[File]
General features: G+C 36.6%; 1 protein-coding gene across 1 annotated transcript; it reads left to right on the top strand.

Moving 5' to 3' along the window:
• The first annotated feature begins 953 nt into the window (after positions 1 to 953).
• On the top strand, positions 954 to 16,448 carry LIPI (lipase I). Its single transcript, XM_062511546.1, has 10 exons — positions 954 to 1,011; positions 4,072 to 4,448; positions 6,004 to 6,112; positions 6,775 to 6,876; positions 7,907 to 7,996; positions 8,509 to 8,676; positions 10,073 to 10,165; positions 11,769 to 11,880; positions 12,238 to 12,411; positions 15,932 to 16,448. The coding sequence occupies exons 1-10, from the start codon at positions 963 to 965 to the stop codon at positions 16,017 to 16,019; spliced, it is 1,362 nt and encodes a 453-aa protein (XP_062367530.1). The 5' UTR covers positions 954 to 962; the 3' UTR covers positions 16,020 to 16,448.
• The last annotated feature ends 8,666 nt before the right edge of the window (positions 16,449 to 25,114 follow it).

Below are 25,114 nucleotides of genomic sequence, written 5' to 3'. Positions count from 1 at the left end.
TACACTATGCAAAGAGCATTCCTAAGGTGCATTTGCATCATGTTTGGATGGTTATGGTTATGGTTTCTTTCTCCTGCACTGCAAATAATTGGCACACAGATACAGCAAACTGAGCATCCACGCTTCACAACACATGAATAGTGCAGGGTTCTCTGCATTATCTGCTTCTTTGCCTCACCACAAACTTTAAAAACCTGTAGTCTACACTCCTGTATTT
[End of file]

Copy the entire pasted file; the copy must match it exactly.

General features: G+C 36.6%; 1 protein-coding gene across 1 annotated transcript; it reads left to right on the top strand.

Moving 5' to 3' along the window:
• The first annotated feature begins 953 nt into the window (after positions 1 to 953).
• On the top strand, positions 954 to 16,448 carry LIPI (lipase I). Its single transcript, XM_062511546.1, has 10 exons — positions 954 to 1,011; positions 4,072 to 4,448; positions 6,004 to 6,112; positions 6,775 to 6,876; positions 7,907 to 7,996; positions 8,509 to 8,676; positions 10,073 to 10,165; positions 11,769 to 11,880; positions 12,238 to 12,411; positions 15,932 to 16,448. The coding sequence occupies exons 1-10, from the start codon at positions 963 to 965 to the stop codon at positions 16,017 to 16,019; spliced, it is 1,362 nt and encodes a 453-aa protein (XP_062367530.1). The 5' UTR covers positions 954 to 962; the 3' UTR covers positions 16,020 to 16,448.
• The last annotated feature ends 8,666 nt before the right edge of the window (positions 16,449 to 25,114 follow it).

Below are 25,114 nucleotides of genomic sequence, written 5' to 3'. Positions count from 1 at the left end.
TACACTATGCAAAGAGCATTCCTAAGGTGCATTTGCATCATGTTTGGATGGTTATGGTTATGGTTTCTTTCTCCTGCACTGCAAATAATTGGCACACAGATACAGCAAACTGAGCATCCACGCTTCACAACACATGAATAGTGCAGGGTTCTCTGCATTATCTGCTTCTTTGCCTCACCACAAACTTTAAAAACCTGTAGTCTACACTCCTGTATTT